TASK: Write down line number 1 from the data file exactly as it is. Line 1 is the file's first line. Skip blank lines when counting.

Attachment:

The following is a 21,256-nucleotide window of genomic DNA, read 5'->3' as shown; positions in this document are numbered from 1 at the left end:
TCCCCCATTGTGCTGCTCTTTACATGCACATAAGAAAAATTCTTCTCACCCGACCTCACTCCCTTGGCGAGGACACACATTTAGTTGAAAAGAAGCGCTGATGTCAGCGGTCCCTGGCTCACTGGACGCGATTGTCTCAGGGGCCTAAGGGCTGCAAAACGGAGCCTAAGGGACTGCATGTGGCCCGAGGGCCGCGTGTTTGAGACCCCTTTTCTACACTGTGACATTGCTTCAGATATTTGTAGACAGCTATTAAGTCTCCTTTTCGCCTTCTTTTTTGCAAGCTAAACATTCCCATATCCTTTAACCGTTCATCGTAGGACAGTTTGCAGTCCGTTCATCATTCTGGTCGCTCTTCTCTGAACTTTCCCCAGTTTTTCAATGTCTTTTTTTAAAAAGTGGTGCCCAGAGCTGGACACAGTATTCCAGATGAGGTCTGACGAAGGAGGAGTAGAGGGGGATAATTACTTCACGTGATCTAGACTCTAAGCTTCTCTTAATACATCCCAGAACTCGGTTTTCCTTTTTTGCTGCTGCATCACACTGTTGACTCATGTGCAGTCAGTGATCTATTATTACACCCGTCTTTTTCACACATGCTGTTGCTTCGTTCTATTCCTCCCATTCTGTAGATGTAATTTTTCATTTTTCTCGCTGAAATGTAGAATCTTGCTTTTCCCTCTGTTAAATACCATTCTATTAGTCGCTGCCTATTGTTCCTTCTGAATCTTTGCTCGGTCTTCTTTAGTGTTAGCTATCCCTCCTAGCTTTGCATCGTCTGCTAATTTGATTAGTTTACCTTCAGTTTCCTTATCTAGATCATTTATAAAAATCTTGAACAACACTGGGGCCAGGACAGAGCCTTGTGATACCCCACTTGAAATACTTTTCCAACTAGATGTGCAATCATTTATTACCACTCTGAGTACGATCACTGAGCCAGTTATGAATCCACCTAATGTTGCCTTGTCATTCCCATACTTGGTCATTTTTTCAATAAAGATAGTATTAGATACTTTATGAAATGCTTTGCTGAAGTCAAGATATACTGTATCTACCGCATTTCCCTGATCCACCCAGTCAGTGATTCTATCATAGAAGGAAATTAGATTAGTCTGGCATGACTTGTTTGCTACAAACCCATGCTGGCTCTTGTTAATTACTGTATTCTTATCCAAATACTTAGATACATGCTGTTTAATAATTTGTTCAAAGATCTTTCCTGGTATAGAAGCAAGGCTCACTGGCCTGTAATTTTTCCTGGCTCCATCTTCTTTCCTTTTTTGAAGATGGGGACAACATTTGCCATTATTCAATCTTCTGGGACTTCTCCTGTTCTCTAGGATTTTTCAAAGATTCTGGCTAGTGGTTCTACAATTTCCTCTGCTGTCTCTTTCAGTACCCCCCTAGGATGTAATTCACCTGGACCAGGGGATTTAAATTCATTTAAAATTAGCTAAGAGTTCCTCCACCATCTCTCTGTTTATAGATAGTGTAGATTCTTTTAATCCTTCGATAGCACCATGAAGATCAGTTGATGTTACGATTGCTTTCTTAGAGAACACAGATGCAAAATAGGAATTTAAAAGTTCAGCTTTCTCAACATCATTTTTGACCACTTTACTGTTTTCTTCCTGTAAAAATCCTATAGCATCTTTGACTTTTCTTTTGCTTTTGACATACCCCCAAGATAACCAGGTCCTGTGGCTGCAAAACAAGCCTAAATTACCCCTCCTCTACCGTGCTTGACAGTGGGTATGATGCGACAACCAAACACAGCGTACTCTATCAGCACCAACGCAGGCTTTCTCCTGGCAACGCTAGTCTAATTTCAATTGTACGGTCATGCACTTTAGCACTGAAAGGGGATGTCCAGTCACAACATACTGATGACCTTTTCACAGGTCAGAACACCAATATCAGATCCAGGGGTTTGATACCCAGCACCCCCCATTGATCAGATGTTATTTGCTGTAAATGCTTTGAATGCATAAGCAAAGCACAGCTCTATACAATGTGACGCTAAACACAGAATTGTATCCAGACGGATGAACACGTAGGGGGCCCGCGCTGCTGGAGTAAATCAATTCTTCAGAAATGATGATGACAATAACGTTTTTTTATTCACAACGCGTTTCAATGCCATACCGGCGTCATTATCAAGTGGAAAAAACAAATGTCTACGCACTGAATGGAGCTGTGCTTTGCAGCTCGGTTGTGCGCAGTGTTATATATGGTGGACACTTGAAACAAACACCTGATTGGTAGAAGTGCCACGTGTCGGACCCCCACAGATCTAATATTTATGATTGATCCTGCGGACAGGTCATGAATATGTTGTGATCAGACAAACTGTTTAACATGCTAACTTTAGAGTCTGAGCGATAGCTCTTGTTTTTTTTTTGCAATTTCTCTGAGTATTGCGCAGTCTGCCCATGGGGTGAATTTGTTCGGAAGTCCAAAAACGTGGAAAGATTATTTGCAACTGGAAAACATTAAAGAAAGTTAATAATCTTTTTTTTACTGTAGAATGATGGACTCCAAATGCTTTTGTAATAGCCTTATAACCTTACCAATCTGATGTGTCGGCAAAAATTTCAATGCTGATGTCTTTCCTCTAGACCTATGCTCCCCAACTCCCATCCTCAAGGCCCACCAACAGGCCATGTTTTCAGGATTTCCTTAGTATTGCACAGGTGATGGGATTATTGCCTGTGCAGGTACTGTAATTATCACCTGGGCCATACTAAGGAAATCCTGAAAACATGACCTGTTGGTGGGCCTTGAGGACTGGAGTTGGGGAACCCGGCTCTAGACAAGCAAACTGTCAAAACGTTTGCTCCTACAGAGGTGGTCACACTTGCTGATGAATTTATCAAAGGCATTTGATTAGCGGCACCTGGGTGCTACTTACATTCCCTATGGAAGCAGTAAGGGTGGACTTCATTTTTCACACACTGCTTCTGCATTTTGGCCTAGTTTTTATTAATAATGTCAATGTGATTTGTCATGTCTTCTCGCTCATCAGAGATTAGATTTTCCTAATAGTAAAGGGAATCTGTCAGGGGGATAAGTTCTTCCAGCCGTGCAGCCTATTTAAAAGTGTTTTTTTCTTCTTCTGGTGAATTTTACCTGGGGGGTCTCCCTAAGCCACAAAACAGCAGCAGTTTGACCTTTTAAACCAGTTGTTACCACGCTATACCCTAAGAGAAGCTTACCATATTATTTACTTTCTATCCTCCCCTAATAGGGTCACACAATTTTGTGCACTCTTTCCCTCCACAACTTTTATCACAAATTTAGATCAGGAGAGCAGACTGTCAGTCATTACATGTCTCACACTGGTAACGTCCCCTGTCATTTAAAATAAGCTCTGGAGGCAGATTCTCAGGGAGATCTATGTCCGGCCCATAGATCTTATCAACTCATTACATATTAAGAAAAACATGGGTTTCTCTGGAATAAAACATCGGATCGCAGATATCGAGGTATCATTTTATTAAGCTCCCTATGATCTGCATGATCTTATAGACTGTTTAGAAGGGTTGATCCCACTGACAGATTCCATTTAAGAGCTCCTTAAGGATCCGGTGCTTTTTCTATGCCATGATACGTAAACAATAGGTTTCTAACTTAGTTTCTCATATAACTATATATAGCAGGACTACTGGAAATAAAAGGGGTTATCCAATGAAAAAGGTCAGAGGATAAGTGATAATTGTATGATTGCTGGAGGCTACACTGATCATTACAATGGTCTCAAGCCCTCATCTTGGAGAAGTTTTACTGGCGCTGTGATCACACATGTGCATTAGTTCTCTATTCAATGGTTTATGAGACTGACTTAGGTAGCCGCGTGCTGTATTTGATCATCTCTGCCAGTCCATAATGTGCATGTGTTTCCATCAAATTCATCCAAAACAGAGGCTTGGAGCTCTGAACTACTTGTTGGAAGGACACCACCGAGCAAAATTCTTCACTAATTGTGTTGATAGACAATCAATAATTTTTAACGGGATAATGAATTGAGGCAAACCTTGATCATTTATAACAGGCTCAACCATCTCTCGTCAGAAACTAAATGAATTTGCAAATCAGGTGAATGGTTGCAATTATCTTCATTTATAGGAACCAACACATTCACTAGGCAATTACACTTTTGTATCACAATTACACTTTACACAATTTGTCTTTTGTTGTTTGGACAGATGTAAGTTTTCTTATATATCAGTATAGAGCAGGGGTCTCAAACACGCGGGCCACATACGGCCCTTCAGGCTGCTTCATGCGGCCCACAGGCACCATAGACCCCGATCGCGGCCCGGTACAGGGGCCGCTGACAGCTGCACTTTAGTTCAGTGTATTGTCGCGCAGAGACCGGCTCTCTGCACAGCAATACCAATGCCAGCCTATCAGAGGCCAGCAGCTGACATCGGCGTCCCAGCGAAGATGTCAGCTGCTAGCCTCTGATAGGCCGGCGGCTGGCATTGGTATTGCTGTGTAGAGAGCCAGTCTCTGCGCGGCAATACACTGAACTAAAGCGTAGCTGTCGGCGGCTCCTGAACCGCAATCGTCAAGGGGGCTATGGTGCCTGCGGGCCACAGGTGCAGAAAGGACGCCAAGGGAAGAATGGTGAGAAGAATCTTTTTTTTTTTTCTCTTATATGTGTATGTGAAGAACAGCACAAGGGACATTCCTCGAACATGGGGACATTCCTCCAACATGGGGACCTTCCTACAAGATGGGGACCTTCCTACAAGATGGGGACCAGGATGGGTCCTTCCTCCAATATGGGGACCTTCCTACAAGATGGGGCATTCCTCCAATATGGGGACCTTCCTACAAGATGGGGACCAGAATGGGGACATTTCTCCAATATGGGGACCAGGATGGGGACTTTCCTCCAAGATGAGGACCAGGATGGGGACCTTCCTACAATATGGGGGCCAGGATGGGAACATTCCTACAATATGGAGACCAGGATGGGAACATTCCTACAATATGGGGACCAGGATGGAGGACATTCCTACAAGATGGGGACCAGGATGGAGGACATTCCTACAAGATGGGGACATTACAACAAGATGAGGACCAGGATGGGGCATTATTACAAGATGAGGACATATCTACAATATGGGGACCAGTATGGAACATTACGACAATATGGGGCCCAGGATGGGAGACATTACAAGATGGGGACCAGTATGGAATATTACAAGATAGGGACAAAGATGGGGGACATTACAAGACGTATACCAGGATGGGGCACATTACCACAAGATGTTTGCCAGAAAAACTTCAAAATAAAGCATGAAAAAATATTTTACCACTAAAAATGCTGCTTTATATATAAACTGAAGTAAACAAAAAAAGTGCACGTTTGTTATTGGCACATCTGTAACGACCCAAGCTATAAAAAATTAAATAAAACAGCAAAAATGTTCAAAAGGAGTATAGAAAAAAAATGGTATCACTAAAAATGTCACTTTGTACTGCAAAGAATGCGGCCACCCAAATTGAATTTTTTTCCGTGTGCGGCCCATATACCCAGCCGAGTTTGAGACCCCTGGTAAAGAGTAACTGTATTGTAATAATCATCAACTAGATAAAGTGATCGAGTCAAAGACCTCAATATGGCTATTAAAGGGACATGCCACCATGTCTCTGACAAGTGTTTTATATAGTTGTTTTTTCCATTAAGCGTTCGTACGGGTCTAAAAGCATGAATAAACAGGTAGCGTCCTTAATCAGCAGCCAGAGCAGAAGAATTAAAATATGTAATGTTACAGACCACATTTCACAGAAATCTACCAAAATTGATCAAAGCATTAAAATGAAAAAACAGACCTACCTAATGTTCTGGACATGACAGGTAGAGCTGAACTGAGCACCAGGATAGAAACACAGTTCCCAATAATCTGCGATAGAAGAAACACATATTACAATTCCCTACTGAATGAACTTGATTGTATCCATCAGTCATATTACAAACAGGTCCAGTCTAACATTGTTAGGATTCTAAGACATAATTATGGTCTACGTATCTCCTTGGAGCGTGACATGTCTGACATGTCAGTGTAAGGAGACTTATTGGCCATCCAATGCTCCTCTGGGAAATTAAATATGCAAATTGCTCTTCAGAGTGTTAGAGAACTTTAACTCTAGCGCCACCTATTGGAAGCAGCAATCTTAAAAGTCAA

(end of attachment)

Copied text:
The following is a 21,256-nucleotide window of genomic DNA, read 5'->3' as shown; positions in this document are numbered from 1 at the left end: